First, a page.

How could there not be corruption in a police force when the pay scale for non-commissioned officers condemns them to poverty? A man or a woman faced with a spouse and children waiting food on the table and doesn’t have the money to feed them can easily cross ethical and legal lines on a routine basis. If you were in that position, what would your consciousness tell you to do: feed your family or ask for a 100 baht from a driver who made a turn out of the wrong lane? It might be assumed (and it is impossible to prove with solid evidence) that the division of spoils falls mainly to the benefit of the high-ranked officers. Such a lopsided division would be consistent with how money flows between the ranks inside any feudal based organization. No one has ever suggested that egalitarian principles feature large in such a mindset. In a feudal structure, like the police, most of the workforce can be thought of as extras in the larger drama and there is only room for a few of the big names on the marquee. The rank, status and money is, in the main, set aside for the stars.
There are also psychological and social consequences arising from a police force modeled on a feudal structure. Most of these issues have not received serious attention by any of the many recent governments. One is the suicide rate among the rank and file police. The Bangkok Post reported a story about such an officer.
“On Wednesday, 24-year-old Police Lance Corporal Nitikorn Kulawilas shot himself in the head with a pistol and died at the Phaya Thai police station. The young traffic policeman was the fifth officer to take his own life since January.
“If the average police suicide rate per year is anything to go by, 25 more families may lose their beloved son or daughter this year.
“According to the Police Department, the number of officers taking their own life is steadily on the rise. The annual average number of suicides over the past five years is 29.17. Last year, it rose to 31.”
Suicide rates have been in decline in Thailand since the peak of 8.4 per 100,000 in 1999. Source: Hanging is the most common method to end one’s life, and is ten times more prevalent than a handgun. The police officers rate of suicide works out to be about double that of the suicide rate for the population as a whole.
What is it about being a cop that increases the odds of suicide? The dead officers superiors explained the suicide as caused by work stress and family problems. In other words, the suicide had nothing to do with the culture and the low pay environment in which he worked. This is the kind of denial that isn’t restricted to the attitude of his superiors. The explanation is based on a widespread perception that when an officer is caught stealing or aiding and abetting a crime, or kills himself, that is wholly the individual responsibility of the officer.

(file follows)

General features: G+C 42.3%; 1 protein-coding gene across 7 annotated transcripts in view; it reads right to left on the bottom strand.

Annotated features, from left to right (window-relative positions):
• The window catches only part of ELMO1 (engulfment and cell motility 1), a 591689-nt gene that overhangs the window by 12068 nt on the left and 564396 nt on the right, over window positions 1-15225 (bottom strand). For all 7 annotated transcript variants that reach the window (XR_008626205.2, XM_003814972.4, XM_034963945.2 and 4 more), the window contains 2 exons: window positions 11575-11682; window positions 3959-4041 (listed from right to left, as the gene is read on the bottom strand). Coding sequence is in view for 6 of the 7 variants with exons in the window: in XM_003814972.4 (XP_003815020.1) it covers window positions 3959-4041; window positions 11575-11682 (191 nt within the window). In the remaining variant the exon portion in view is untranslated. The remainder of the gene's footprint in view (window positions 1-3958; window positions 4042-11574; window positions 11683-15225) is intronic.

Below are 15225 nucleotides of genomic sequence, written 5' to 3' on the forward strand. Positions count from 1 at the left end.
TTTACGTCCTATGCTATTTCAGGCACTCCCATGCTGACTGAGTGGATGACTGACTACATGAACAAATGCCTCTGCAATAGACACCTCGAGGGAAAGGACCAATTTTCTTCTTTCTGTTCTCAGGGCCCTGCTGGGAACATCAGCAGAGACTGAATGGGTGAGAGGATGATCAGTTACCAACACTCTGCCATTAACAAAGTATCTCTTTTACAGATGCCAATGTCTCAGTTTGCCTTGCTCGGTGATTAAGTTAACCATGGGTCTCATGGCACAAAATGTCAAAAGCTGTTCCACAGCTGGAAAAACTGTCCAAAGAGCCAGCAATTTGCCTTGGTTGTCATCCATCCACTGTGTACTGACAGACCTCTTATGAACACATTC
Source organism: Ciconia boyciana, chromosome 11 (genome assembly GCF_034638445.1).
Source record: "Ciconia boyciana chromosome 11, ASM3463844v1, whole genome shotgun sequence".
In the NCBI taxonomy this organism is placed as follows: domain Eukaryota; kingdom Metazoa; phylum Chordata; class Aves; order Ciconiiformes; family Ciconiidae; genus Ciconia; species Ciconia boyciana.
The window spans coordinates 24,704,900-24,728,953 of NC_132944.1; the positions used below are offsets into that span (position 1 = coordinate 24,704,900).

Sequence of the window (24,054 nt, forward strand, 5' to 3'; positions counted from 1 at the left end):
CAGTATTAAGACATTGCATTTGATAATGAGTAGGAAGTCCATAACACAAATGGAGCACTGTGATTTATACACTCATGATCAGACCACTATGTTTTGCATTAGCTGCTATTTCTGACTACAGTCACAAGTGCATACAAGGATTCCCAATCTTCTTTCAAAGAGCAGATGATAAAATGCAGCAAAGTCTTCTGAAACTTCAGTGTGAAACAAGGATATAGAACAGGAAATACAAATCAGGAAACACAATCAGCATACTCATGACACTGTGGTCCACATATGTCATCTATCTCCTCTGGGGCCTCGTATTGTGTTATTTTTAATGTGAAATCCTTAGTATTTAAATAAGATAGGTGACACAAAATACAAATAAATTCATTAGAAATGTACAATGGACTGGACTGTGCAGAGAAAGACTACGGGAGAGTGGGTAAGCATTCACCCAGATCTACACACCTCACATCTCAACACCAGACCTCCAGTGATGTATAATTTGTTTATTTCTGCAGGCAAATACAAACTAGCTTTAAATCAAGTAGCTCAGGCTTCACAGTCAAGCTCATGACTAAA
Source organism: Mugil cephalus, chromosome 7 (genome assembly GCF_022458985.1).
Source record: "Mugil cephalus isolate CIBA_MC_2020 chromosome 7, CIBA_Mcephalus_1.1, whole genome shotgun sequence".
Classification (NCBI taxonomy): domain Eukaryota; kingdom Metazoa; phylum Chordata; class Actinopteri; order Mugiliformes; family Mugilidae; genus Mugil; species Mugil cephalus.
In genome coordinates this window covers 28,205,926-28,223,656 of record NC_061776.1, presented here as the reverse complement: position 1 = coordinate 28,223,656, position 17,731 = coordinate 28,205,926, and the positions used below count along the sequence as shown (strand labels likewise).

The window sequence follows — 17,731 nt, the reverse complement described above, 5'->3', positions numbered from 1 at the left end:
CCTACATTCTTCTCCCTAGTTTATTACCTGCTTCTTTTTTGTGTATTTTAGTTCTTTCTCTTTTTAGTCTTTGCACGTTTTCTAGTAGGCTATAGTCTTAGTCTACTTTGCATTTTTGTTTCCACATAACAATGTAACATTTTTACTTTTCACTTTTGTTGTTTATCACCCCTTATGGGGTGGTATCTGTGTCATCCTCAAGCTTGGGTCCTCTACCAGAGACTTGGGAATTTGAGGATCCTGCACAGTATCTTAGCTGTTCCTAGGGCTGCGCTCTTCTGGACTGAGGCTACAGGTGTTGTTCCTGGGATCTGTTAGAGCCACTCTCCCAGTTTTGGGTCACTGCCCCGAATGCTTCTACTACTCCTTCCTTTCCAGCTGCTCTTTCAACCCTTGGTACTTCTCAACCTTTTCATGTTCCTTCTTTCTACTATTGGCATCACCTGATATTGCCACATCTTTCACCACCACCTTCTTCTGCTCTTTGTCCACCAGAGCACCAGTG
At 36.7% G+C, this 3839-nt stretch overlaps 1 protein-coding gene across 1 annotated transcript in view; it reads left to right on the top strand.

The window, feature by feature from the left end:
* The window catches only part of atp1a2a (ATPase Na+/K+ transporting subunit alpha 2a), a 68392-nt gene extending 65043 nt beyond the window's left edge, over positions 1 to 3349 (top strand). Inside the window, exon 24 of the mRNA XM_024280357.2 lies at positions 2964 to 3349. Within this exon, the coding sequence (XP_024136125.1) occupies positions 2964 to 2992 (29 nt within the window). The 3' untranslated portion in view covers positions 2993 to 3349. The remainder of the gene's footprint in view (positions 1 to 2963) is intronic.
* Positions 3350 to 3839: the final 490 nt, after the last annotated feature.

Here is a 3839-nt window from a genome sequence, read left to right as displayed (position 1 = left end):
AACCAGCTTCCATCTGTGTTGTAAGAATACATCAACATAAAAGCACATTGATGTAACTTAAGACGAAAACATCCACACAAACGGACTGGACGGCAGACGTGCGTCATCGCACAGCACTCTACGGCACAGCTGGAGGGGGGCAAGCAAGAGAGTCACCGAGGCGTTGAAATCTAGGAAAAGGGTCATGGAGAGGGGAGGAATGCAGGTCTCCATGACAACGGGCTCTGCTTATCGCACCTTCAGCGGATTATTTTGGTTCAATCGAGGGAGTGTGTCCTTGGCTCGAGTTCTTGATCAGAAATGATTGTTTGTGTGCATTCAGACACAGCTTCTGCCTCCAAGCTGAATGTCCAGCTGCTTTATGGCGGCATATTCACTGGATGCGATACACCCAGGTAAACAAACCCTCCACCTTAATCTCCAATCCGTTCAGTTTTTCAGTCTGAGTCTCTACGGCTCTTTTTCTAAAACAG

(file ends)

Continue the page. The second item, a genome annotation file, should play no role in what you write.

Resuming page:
It is this consensus that explains that despite all of the recommendations for reform, the continuation of a current system that hugely benefits a select few should consider the collateral damage that drives officers to crime and suicide as incidental, personal, and individual to the man or woman who felt they had no other choice.
What mental health screening and counseling is done for police officers? I can’t find any answer to that question. I suspect that silence is significant. Suicide rates are only one small sampling of those with mental health problems. Rates of depression should be examined and the results made public. The rate of divorce, domestic violence, alcoholism, or drug abuse is additional indicators of personal stability problem worth exploring.
Suicide rates of police officers compared to the rate for the general population have been analyzed in the States. The American police officer is statistically more likely to kill himself (or herself) than a Thai police officer. (Source) There is, and likely never will be, any clear, unbiased or unambiguous set of statistics to support the premise that low pay is the cause of suicide amongst police officers in Thailand. One needs to accept that some of these suicides may have occurred no matter what job the person worked at, and needs to be viewed along with mental problems such as depression, assignment to high anxiety areas such as the South of Thailand, family or domestic violence, separation and divorce.
The Bangkok Post hammered a point that has been over the years but the political will to change the culture of the police has failed. “But an honest and efficient arm of the law is not possible if low pay, poor welfare, and a lack of unaccountability and meritocracy remain the norm.”
The correlation between low pay and the hidden economy is difficult to establish as the data is largely inaccessible and must be drawn from stories in the press. All that can be said from a common sense point of view with no set of viable statistics to back it up, is the low salaries paid to a number of police (certainly there are honest, not corruptible Thai police as I’ve met some of them) are likely subsidized by other opportunities that are only available to a man or woman in a uniform and carrying a gun. The question is whether there is the political will to change the salary and policing culture in Thailand.